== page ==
I thought I’d move this from the contributions thread to the forum, unfortunately I wont be at node :(
23/06/2017 - 16:17
that is basically why you (and every other vvvv pro) should attend this:
anyway here is a tip on how to read the DynamicUI example:
it basically follows the super classic game development pattern for mainloops. as a vvvv developer you live in that world and you only need to understand one addition to the normal ‘update’ processing. the mainloop is split, or sliced, into several steps in the main patch:
- check if there are any new input events
- process all input events and update the state/logic of all elements accordingly
- do normal “animation updates” like you are used to in vvvv
- output layer to output pins and render it
step 2. is the new one for a vvvv developer and itself split into two steps, HitTest to check whether an element actually needs to process the input and ProcessEvents then does the actual logic and leaves the results for the Update stored in pads. so basically the pads connect the different mainloop slices by moving data/results from ProcessEvents to Update to animate/draw it…
so go into the patches and read them like this, someone from the outside is calling HitTest, if that returns true ProcessEvents will be called where the patch processes the UI logic. finally Update will be called to render animations and other stuff that was decided on ProcessEvents.
Ah but that looks so simple, however, when you look at the patch, and for example open the update patch you get
Invoke, whats that then, not in the greybook, can’t open it, so it does some ‘magic’ that has no graphic explanation with inputs that are virtually linked to some other patches, but you have no idea where they maybe.
So lets open the ProcessMouseEvent, ah more invokes and splits, what are they doing all floating in space like that…
So lets open the create section, not mentioned in your sketch and we GetUIElementFactory, and we see some things that might relate to something, but then we need to dig down another level to see that somethings going on, but all these thing open in the same window, so how do I as a novice, relate from this patch and the 6 input and outputs to its parents or to the areas of the rest of the graph where these inputs come from and magically sent like S and R nodes, that always lead to patch illegibility.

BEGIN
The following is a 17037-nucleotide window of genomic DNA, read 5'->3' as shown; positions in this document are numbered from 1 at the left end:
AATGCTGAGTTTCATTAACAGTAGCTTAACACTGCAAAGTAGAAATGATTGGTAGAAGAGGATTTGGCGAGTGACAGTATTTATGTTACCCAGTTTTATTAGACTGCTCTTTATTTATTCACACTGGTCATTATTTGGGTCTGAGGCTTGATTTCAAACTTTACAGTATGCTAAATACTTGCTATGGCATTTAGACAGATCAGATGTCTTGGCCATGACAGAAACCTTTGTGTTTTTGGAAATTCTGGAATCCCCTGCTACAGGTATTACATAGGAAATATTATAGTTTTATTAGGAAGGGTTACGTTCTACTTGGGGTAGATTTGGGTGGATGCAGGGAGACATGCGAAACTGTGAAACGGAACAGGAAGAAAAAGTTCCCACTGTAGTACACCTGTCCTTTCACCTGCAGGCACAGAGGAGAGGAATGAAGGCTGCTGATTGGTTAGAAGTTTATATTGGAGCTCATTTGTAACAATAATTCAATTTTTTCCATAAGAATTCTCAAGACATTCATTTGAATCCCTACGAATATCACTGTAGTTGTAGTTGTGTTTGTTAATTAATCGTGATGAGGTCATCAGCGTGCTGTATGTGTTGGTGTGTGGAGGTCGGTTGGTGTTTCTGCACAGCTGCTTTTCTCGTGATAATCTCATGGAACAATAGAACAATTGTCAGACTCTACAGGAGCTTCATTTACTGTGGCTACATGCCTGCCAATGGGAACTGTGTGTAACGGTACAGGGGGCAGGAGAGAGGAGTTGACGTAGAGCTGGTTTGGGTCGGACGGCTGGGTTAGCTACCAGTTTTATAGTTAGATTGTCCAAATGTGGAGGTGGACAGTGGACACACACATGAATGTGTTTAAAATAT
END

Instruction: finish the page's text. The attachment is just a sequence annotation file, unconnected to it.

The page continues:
The main thing I’m getting at, is readability of the patches is almost none existent, you don’t know from looking at it where data is flowing, where you can find functional parts as opposed to ‘magic’ parts. You can’t open multiple views, so you can’t see what one section has named its inputs and copy the names over, there is no overview where you can trace the logic. You can open a patch that has several patches defined within it, so many that you have to scroll around so you can see them all. All in all, it feels like the only connection with vvvv is the colour scheme is mostly grey all other logic and best practice has been thrown away, reading through the grey book, you can’t connect a spread to a sequence without a tosequence etc, things that I would have expected an automatic conversion to be put in, they’re both lists, but suddenly they’re not lists.
I guess I should start with simpler things to take apart, but the feeling is much the same, I know that its not vvvv anymore, but it feels like the good things about having a graphic program and good idiosyncratic things about vvvv, have been thrown away, yes its all clean looking, but is it too clean, it doesn’t feel as informative as it should be. It feels like using quartz composer, without all the more helpful parts.
The solution explorer helps somewhat, but Uses, is Used By, is what the links were doing in vvvv, maybe we need some graphics representations in the patch to show these connections, whether by short cut or default, with flow direction? Or right click on one and you can open the patch where the data comes from/goes to.
In unreal there is a debug feature that allows you to see data flow as things are triggered, vl it seems to be you have to hover a mouse over an outlet to see anything, debugging is not visual.
I guess I’d like to be at Eno’s future of vvvv talkshop, but I’d have quite a list…!